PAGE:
KM: I think money is part of the problem. I think it does cost money to educate people. It's some capital but it's an investment that you make in building a robust infrastructure.
For the future of a functioning economy, I am advocating for us to rethink how we channel those philanthropic funds and to be less risk averse
I believe that in places where there are no schools or too few schools or no teachers - and no teachers will go - we need a new paradigm; and my belief is that it's possible for children to become multi didactic if they have access to the world’s body of knowledge and educational materials that they can use themselves.
From an educational point, I think that's where I would stand.
From a development point, I think that we have a tendency in the development community - in my community - to show up with a solution, a pre-fabricated solution for a community, give it to them, get some pictures, put it on Facebook, and leave.
I think it's often worse than useless. We haven't partnered with the community. It's not respectful. It's not collaborative. And, too often, it fails.
If we want to engender a culture of problem solving in developing communities, then, we need to work with those communities in genuinely equal and respectful partnerships.
On that very issue, how can we encourage problem solving?
Culturally, in the developing world, the expectation of someone in my position is to just show up and give something; and we don't have to do anything for it other than ask nicely, be very grateful, and maybe a little bit of dancing.
It's insulting to the communities that we purport to service. I think it's twofold. I think we need to trust that children can take their education to extraordinary places because they are desperate to learn, and I think we need to work in partnership with communities and empower them to solve their own problems rather than coming with a quick fix.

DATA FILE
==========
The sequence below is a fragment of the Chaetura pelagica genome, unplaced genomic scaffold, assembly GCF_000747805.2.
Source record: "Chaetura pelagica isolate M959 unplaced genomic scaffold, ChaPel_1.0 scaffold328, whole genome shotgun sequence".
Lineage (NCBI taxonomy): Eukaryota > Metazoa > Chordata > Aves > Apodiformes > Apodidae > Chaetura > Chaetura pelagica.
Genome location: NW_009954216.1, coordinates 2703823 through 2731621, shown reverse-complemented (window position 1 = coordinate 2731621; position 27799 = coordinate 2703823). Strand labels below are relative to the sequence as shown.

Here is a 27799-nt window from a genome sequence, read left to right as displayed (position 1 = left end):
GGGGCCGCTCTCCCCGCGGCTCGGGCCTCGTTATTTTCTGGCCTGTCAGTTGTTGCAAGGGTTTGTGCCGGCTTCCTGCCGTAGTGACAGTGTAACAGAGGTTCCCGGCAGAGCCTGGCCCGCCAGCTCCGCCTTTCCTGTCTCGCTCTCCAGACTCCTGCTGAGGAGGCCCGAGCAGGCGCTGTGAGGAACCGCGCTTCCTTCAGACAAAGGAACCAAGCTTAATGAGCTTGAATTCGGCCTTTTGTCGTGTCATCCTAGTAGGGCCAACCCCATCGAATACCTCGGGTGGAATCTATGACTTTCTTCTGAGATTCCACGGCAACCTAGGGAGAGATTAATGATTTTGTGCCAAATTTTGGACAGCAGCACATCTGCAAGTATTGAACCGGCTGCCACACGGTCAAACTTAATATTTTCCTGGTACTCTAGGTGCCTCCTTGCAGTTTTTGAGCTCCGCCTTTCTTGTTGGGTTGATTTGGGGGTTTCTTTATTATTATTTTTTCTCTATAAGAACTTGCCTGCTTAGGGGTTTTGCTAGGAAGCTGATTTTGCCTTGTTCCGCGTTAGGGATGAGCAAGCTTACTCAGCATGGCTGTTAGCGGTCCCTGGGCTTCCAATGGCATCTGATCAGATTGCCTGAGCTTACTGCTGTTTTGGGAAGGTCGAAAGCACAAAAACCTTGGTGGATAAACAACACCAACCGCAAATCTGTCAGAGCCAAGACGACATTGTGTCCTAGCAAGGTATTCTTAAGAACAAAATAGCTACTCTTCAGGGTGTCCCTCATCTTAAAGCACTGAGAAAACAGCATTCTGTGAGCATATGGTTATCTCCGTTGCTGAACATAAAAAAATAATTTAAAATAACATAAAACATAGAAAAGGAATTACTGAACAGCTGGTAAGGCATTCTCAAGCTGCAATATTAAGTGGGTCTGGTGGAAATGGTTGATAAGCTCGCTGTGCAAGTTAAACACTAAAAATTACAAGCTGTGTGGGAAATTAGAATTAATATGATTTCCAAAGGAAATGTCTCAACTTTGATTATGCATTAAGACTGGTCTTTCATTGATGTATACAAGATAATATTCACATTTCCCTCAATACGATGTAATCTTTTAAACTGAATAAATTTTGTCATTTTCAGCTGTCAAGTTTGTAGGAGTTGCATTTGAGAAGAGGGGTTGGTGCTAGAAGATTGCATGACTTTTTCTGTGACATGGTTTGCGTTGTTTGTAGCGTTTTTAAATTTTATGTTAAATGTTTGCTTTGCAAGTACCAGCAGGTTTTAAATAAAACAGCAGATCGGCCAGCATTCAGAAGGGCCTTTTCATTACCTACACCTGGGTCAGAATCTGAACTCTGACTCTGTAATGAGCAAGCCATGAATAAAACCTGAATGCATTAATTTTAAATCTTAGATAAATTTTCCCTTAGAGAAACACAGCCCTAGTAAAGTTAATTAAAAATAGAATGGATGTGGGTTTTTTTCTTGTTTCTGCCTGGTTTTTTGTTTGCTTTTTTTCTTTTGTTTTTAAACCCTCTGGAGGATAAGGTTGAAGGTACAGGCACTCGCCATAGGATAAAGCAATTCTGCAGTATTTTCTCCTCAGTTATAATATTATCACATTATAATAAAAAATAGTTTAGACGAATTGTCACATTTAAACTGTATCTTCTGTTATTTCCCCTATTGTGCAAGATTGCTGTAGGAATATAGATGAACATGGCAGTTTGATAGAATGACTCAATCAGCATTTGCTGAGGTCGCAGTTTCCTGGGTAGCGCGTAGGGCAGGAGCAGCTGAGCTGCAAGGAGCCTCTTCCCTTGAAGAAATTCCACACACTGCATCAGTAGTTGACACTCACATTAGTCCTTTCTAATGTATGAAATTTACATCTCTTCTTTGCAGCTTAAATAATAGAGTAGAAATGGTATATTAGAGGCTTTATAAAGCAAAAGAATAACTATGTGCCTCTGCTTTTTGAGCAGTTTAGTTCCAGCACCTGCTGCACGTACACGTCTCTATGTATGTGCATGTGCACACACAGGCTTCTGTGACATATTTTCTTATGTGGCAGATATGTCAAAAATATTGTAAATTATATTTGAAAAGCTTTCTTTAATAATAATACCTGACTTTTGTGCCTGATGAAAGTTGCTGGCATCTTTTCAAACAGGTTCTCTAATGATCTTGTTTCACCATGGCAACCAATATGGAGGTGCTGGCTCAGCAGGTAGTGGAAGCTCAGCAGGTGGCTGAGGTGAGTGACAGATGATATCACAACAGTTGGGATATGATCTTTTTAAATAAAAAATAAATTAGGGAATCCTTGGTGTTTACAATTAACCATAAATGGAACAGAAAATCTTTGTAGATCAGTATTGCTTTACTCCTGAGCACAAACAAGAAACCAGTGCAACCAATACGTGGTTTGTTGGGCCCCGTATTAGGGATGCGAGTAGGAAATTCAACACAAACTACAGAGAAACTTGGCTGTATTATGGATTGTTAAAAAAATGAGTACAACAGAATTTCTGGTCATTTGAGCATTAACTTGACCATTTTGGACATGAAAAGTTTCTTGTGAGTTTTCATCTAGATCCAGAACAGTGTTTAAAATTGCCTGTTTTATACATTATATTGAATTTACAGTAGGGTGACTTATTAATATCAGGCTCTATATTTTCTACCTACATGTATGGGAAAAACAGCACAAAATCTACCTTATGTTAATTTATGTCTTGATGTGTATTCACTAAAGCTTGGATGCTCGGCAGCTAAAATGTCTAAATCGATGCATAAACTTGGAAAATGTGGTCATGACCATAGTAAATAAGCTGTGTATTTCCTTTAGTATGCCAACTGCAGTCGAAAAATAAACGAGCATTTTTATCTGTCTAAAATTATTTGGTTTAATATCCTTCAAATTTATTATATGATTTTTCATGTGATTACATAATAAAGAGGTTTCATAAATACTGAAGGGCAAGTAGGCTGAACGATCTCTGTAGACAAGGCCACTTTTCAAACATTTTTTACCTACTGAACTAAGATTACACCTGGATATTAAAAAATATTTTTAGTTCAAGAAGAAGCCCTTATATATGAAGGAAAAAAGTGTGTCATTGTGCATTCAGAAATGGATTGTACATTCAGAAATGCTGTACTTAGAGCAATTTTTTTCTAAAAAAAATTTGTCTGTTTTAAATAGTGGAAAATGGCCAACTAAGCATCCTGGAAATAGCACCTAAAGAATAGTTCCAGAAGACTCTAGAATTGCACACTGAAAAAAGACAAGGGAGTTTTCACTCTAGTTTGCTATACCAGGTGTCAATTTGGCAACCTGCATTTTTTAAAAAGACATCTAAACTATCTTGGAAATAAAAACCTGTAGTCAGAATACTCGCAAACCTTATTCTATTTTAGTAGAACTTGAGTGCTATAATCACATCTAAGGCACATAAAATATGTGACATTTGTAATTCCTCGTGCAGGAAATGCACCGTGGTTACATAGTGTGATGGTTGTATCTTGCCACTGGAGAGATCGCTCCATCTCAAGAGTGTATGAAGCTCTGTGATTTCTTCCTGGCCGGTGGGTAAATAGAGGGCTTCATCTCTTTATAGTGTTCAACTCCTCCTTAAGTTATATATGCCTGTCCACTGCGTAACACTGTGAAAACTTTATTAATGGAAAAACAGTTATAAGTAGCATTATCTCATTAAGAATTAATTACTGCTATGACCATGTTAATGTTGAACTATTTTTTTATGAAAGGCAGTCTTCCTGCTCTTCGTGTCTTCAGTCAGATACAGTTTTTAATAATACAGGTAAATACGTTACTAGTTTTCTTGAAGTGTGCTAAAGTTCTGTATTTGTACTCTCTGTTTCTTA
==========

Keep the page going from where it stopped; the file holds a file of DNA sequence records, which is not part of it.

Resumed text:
RB: Is it the scale of the problem that is the challenge?
Let's say, we take a developing country. We're trying to instill education; we realize that we're doing a really good job and we're not just taking the proverbial selfie of what we're doing; we've thrown some money; and we've gone back to our homeland. But we've actually done something there that has institutional fortitude and standing over time.
But the challenge - is it not that, then, we have to make sure that the environments that they graduate from - and I use that term loosely - are prepared for the advancement in their abilities? That they will grow up and exercise the knowledge that they've gained?
If the businesses in those communities are not on par, is that not part of a bigger issue as well?
KM: I totally agree. There's a tendency in a lot of developing communities that I've worked in to teach children a post-colonial curriculum by rote and, very often, by force with an enormous amount of physical punishments and repetition.
These are the "lucky" kids. These are the ones who are in school. Yet, they are often leaving with absolutely nothing of value for vocational activities. They'll have a piece of paper that's not even worth having printed.